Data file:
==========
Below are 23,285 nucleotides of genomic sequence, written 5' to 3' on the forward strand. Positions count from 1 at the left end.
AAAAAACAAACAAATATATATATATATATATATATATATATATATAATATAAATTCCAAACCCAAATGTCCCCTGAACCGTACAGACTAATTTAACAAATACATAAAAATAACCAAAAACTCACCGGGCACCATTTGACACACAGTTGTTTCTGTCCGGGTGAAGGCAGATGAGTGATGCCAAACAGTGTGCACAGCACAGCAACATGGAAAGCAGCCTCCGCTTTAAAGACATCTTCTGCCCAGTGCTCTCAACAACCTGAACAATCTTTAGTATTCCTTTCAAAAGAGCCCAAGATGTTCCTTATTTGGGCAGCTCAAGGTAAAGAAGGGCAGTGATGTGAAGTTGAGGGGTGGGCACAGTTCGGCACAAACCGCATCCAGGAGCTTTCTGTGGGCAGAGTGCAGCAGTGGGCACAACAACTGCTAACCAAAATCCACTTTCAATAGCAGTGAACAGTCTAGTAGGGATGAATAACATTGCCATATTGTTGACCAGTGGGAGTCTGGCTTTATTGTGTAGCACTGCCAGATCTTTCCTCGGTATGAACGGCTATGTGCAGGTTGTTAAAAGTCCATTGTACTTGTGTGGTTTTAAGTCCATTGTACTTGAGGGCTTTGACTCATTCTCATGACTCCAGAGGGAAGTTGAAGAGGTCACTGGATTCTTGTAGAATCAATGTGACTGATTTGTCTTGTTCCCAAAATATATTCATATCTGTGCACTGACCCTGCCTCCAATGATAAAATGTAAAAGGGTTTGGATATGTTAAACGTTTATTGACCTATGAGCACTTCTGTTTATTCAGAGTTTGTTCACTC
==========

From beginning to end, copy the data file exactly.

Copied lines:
Below are 23,285 nucleotides of genomic sequence, written 5' to 3' on the forward strand. Positions count from 1 at the left end.
AAAAAACAAACAAATATATATATATATATATATATATATATATATAATATAAATTCCAAACCCAAATGTCCCCTGAACCGTACAGACTAATTTAACAAATACATAAAAATAACCAAAAACTCACCGGGCACCATTTGACACACAGTTGTTTCTGTCCGGGTGAAGGCAGATGAGTGATGCCAAACAGTGTGCACAGCACAGCAACATGGAAAGCAGCCTCCGCTTTAAAGACATCTTCTGCCCAGTGCTCTCAACAACCTGAACAATCTTTAGTATTCCTTTCAAAAGAGCCCAAGATGTTCCTTATTTGGGCAGCTCAAGGTAAAGAAGGGCAGTGATGTGAAGTTGAGGGGTGGGCACAGTTCGGCACAAACCGCATCCAGGAGCTTTCTGTGGGCAGAGTGCAGCAGTGGGCACAACAACTGCTAACCAAAATCCACTTTCAATAGCAGTGAACAGTCTAGTAGGGATGAATAACATTGCCATATTGTTGACCAGTGGGAGTCTGGCTTTATTGTGTAGCACTGCCAGATCTTTCCTCGGTATGAACGGCTATGTGCAGGTTGTTAAAAGTCCATTGTACTTGTGTGGTTTTAAGTCCATTGTACTTGAGGGCTTTGACTCATTCTCATGACTCCAGAGGGAAGTTGAAGAGGTCACTGGATTCTTGTAGAATCAATGTGACTGATTTGTCTTGTTCCCAAAATATATTCATATCTGTGCACTGACCCTGCCTCCAATGATAAAATGTAAAAGGGTTTGGATATGTTAAACGTTTATTGACCTATGAGCACTTCTGTTTATTCAGAGTTTGTTCACTC